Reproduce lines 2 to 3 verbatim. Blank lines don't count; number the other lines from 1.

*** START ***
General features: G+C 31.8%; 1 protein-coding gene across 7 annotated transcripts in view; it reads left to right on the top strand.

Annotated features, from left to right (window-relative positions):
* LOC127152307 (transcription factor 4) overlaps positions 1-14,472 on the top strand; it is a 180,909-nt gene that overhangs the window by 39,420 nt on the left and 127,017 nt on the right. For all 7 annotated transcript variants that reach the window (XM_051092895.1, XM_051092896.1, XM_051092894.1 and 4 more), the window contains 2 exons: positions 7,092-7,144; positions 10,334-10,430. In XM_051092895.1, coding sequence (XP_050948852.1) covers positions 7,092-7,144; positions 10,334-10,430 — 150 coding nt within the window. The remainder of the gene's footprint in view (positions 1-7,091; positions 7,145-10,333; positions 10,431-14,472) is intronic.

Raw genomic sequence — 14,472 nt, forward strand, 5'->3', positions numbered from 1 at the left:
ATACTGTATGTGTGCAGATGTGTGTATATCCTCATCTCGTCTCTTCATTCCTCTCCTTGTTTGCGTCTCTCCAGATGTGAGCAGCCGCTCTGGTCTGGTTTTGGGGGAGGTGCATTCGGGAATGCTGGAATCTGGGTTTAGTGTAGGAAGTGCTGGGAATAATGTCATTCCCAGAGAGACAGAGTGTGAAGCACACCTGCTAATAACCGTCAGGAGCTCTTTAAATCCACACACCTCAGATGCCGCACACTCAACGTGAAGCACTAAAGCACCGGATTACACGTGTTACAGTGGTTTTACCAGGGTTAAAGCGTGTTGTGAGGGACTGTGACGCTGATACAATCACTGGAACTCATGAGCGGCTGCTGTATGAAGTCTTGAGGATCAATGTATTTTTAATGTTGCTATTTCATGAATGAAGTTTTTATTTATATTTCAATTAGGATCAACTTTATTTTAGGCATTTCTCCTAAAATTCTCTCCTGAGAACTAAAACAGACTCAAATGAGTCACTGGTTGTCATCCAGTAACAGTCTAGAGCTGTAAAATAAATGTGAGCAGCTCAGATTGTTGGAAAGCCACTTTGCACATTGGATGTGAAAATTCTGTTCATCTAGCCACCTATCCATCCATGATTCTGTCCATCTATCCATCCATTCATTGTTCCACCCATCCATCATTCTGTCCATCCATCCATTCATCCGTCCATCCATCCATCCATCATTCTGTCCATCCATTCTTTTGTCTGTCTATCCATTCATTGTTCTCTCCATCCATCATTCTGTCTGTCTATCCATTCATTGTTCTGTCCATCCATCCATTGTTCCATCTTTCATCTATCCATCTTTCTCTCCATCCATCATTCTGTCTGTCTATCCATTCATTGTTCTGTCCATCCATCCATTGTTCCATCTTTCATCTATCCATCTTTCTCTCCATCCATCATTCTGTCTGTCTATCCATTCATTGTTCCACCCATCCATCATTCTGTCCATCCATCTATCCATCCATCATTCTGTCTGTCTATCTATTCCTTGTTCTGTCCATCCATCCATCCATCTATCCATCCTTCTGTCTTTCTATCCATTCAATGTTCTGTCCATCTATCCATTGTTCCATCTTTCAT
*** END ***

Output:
Annotated features, from left to right (window-relative positions):
* LOC127152307 (transcription factor 4) overlaps positions 1-14,472 on the top strand; it is a 180,909-nt gene that overhangs the window by 39,420 nt on the left and 127,017 nt on the right. For all 7 annotated transcript variants that reach the window (XM_051092895.1, XM_051092896.1, XM_051092894.1 and 4 more), the window contains 2 exons: positions 7,092-7,144; positions 10,334-10,430. In XM_051092895.1, coding sequence (XP_050948852.1) covers positions 7,092-7,144; positions 10,334-10,430 — 150 coding nt within the window. The remainder of the gene's footprint in view (positions 1-7,091; positions 7,145-10,333; positions 10,431-14,472) is intronic.